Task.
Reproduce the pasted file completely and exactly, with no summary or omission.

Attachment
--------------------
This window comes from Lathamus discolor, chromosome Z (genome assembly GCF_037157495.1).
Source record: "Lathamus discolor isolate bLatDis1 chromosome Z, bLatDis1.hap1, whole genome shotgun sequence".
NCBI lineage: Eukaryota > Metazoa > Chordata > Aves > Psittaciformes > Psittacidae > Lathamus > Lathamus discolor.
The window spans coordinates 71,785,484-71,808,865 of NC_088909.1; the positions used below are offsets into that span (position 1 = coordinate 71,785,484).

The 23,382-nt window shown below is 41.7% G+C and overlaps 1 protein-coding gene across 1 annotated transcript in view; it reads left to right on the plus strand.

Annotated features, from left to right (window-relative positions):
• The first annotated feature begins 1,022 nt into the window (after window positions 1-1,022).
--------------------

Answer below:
This window comes from Lathamus discolor, chromosome Z (genome assembly GCF_037157495.1).
Source record: "Lathamus discolor isolate bLatDis1 chromosome Z, bLatDis1.hap1, whole genome shotgun sequence".
NCBI lineage: Eukaryota > Metazoa > Chordata > Aves > Psittaciformes > Psittacidae > Lathamus > Lathamus discolor.
The window spans coordinates 71,785,484-71,808,865 of NC_088909.1; the positions used below are offsets into that span (position 1 = coordinate 71,785,484).

The 23,382-nt window shown below is 41.7% G+C and overlaps 1 protein-coding gene across 1 annotated transcript in view; it reads left to right on the plus strand.

Annotated features, from left to right (window-relative positions):
• The first annotated feature begins 1,022 nt into the window (after window positions 1-1,022).